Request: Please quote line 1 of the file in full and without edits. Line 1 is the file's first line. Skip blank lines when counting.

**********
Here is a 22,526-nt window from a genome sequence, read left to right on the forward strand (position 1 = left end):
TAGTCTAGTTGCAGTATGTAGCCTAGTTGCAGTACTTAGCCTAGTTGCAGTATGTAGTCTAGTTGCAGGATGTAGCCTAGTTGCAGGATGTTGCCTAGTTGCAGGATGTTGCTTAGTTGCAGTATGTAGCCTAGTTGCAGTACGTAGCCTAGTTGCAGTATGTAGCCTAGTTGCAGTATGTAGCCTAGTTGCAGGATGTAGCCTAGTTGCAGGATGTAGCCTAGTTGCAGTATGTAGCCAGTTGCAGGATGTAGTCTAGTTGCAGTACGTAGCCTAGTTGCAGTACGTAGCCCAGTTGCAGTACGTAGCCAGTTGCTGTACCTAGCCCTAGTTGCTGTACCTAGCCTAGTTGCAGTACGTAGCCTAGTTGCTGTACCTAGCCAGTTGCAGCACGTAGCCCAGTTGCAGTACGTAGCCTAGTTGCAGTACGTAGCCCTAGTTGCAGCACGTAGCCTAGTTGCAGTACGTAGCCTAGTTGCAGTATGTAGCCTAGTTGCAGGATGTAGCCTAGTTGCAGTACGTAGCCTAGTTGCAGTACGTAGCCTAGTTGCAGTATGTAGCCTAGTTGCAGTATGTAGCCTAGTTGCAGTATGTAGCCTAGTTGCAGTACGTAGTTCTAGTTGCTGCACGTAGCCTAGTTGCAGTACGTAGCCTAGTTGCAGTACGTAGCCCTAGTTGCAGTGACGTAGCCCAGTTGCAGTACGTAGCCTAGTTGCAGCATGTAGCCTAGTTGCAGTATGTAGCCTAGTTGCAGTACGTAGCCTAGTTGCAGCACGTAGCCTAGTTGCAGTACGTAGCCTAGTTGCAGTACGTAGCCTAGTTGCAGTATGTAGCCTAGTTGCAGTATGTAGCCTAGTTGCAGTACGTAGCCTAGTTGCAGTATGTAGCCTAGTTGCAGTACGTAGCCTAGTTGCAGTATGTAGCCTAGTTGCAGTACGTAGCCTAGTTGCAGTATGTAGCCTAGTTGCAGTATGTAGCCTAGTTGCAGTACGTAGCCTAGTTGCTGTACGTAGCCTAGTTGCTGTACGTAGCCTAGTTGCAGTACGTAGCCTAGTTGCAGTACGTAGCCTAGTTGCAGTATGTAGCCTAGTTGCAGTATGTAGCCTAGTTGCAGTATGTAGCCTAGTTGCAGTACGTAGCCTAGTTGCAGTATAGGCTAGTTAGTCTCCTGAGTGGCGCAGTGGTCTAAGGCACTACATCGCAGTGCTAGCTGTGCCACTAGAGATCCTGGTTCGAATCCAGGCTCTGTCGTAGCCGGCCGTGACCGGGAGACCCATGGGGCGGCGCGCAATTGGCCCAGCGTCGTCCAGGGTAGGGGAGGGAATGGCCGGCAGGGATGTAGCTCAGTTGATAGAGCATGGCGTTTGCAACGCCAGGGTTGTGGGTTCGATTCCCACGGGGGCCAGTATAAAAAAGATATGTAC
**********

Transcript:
Here is a 22,526-nt window from a genome sequence, read left to right on the forward strand (position 1 = left end):